The coronavirus pandemic has slowed talks to resolve a dispute between the creators of “This Is Spinal Tap” and Vivendi SA, which owns the rights to the mockumentary, according to documents filed Friday in Los Angeles federal court.
Comedian-actor Harry Shearer sued the French conglomerate in 2016, accusing the company and its movie division StudioCanal of manipulating financial information about the cult film and its spinoffs in order to underpay royalties. His “Spinal Tap” co-creators, Christopher Guest, Michael McKean and Rob Reiner, subsequently joined as co-plaintiffs.
The suit seeks at least $400 million in damages for the film’s creators.
Because of the impact of the coronavirus throughout the world, it will likely require several additional weeks of discussions to determine if a resolution is possible, attorneys wrote in a joint status report.
“Communications with the insurance carrier and its counsel have been complicated by the fact that the applicable insurance policies are in French and require translation, the coverage issues are governed by foreign law, and the global COVID-19 pandemic has significantly impacted insurance carrier personnel located in European `hot spots,”’ according to the report.
Attorneys wrote that the sides have narrowed the issues down to the film rights and related intellectual property, “as well as a monetary payment.”
The parties have had nearly 10 telephonic settlement conferences with a Los Angeles federal magistrate judge over the past month, the latest on Wednesday, records show.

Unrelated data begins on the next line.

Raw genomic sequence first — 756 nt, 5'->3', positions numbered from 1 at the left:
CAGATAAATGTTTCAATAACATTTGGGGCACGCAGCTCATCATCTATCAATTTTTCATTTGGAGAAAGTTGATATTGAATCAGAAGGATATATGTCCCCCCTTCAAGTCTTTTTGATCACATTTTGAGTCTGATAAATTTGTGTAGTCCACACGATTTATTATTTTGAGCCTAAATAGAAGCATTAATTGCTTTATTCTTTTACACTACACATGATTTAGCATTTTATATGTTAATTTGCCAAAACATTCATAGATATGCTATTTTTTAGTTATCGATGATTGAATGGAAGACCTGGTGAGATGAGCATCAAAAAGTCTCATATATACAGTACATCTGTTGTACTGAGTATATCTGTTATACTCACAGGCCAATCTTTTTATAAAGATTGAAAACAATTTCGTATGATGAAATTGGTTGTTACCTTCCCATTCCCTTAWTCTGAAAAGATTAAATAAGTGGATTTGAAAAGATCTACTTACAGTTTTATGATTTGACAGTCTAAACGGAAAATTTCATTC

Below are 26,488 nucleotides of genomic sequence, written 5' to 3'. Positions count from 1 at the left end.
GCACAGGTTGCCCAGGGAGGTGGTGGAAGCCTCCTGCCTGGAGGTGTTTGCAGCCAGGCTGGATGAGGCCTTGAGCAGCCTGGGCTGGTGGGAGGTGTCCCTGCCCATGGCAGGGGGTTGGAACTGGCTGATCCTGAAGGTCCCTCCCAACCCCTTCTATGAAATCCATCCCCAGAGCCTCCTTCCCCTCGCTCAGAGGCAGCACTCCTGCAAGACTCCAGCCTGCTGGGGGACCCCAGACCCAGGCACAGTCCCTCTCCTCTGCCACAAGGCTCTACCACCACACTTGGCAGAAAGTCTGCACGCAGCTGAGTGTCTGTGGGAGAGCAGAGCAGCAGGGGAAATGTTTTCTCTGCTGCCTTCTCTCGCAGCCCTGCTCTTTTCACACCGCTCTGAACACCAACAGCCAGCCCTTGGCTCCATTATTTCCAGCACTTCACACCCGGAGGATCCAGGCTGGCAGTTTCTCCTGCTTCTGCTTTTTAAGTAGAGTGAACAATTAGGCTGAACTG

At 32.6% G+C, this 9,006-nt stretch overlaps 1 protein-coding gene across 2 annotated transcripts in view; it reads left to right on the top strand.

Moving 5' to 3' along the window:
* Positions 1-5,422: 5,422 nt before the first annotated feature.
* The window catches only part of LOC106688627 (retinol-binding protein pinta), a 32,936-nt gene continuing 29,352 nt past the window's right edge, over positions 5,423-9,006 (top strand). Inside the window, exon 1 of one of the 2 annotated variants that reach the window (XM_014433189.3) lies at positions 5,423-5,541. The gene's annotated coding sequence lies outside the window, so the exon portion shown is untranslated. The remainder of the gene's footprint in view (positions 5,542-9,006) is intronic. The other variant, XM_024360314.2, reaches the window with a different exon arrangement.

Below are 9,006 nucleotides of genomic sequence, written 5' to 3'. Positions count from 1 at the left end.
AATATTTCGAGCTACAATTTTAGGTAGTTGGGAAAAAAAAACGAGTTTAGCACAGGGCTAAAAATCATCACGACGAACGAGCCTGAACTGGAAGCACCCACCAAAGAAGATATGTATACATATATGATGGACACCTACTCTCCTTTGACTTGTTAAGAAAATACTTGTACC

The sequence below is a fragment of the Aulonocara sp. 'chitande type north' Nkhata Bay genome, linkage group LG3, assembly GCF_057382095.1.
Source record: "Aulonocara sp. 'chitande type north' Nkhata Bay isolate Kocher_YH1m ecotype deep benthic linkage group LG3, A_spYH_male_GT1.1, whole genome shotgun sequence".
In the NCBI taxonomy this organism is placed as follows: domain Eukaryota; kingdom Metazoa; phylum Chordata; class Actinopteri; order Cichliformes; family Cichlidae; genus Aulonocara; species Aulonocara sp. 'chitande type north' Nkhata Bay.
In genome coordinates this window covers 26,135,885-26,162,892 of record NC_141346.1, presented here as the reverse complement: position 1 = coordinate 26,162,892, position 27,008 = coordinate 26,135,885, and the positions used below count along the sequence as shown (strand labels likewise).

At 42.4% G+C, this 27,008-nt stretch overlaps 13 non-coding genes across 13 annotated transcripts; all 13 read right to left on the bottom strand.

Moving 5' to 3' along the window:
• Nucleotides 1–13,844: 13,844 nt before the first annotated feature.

Shearer — known for voicing nearly two dozen characters on “The Simpsons” — co-created the 1984 cult hit that follows the exploits of the much-troubled fictional heavy metal group Spinal Tap. Shearer portrays the group’s bass player, Derek Smalls.
According to the suit, the film and its music “have remained popular for more than 30 years, and have earned considerable sums for the French conglomerate Vivendi SA. But not for its creators.”
The lawsuit states that despite two theatrical releases of the film and repeated re-selling of rights that earned profits for multiple companies, Vivendi insists that the total share of worldwide merchandising income for the film’s four creators — including director/narrator Reiner — totaled $81 between 1984 and 2006, while total income from music sales from 1989 to 2006 was $98.
The plaintiffs settled their dispute with Universal Music over the soundtrack in November.
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